In the Penguin translation of Catullus two words are left untranslated. ‘Pedicabo et irrumabo vos’, writes the poet of his foes Furius and Aurelius and ‘pedicabo et irrumabo vos’ is how it stays in Peter Whigham’s English version. The first word means ‘I will bugger you’. When the present writer turned as a schoolboy to Lewis and Short’s Latin dictionary he learnt that pedicare meant only to perpetrate some nameless ‘unnatural vice’. The second word is also often translated as ‘to bugger’. The same Lewis and Short gives an even vaguer definition ‘to treat in a foul or shameful manner’. The real meaning of irrumare is one of the revelations in Mr J N Adams’s masterful new guide, The Latin Sexual Vocabulary, to which perplexed schoolboys and scholars will henceforth be able to turn for unerring advice on these erstwhile delicate matters.
Irrumare turns out to be one of those words with no exact English equivalent. It signifies the act of fellatio from the active rather than the passive point of view. This may seem a trivial matter but it was important for the Romans, to whom sexual vocabulary mattered in the general language of status and power politics. Mr Adams’s book is not a complete analysis of Roman sexual politics. It does not do for Latin culture what Kenneth Dover’s new classic, Greek Homosexuality, does for Greek. But as a linguistic guide it is a start.
A proper understanding of irrumare, for example, makes clear some otherwise rather obscure jokes, such as at Catullus 74 where a certain Gellius puts a stop to his uncle’s moralising about his illicit affairs by having an affair with the uncle’s wife. The uncle is so ashamed that he dare not speak: even if Gellius were to irrument him, he wouldn’t say a word, writes Catullus. Understanding this as ‘to bugger’ him, as Whigham does, it is an extra insult. Understanding it as to force him to submit to fellatio, it is a strong paradoxical joke.
Not that Adams makes it too easy for schoolboy seekers after truth. He sticks to many of the conventions of sex and the classics, ie that meanings should be mostly circumlocutory and if possible themselves also in Latin. Just as mentula, the common Latin for penis, is translated in Lewis and Short as membrum virile, so irrumare, even in Adams, turns up as mentulam in os inserere. The ignorant seeker after titillation, even with Adams in his school library, will still be denied.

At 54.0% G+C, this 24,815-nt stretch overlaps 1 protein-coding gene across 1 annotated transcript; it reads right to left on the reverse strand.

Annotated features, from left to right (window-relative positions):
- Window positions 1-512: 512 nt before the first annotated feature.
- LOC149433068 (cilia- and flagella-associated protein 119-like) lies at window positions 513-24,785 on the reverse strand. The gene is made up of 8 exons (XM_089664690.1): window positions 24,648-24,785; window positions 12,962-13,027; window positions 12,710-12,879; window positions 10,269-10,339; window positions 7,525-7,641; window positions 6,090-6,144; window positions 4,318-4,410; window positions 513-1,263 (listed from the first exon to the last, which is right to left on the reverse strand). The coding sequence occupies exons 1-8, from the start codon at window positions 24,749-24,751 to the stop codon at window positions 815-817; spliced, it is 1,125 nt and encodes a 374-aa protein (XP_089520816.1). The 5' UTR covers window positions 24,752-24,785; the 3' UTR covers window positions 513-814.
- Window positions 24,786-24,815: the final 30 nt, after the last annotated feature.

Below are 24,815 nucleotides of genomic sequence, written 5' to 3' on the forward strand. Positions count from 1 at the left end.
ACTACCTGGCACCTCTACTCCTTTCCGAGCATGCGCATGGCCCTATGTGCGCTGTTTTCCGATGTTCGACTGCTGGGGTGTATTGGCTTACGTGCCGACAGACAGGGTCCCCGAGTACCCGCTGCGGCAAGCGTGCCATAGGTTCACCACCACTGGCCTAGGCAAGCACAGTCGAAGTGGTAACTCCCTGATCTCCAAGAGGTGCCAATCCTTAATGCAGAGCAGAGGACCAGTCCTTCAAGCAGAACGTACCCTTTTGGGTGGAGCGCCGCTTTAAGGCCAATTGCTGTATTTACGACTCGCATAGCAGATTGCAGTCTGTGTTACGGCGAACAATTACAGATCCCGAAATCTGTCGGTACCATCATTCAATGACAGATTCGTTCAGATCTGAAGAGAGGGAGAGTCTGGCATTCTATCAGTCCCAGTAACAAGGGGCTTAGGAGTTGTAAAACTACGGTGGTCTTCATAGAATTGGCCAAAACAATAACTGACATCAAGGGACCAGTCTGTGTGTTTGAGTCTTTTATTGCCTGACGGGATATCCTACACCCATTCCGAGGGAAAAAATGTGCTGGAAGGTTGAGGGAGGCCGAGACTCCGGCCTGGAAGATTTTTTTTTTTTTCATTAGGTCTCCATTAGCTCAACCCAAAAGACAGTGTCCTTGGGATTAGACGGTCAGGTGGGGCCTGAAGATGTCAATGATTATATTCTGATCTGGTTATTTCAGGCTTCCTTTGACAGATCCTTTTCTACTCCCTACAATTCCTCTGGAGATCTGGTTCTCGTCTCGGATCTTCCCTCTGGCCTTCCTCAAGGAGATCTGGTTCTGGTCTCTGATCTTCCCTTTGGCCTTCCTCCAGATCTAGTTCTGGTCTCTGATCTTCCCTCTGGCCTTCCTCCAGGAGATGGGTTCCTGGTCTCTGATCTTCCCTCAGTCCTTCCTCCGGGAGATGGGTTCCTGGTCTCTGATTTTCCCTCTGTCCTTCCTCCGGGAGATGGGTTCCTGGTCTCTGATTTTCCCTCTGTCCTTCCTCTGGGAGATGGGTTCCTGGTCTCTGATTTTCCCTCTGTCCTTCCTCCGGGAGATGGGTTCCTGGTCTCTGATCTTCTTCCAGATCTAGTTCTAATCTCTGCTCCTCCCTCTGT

It is one of those nice linguistic ironies that English should have attempted to make sex respectable by clothing it in Latin words – penis, vagina, pudenda – that classical Latin speakers would have considered old-fashioned and quaint if they had understood them at all. The Romans had no such specific, scientific words for individual sex organs and functions. They had no scientific need for them. What they did have was a range of sexual vocabulary – of every possible metaphorical and physical shade – which until Mr Adams’s book I had not seen brought together in one place.
The Latin words for doves and sparrows, ploughshares and plectums, ladles and lizards, poles, spears, snakes, turtles and cabbages all stood in for the common-or-garden mentula which Cicero, amongst others, considered too crude to use for the male sex organ. On the female side the choice was only a little less colourful. Cunnus was the standard word for the female’s sexual apparatus: but it was supplemented by the words for piglet (particularly used by women themselves), meadow and pasture, caves and ditches, doors, domestic altars, bags and ovens.
There is an agreeable lack of class barriers in Latin obscenity. From gentlemen like Catullus and Caesar to the meanest Pompeian graffiti-chalker, the words are more or less the same. In one of his more famous dirty poems Catullus calls the word of a rival poet cacata carta – shit-sodden sheets: and in a slogan from Pompeii, long anticipating the F-plan diet, an anonymous graffitist scratched the well-turned thought caca bene irrima medicos – shit well, stuff the doctors.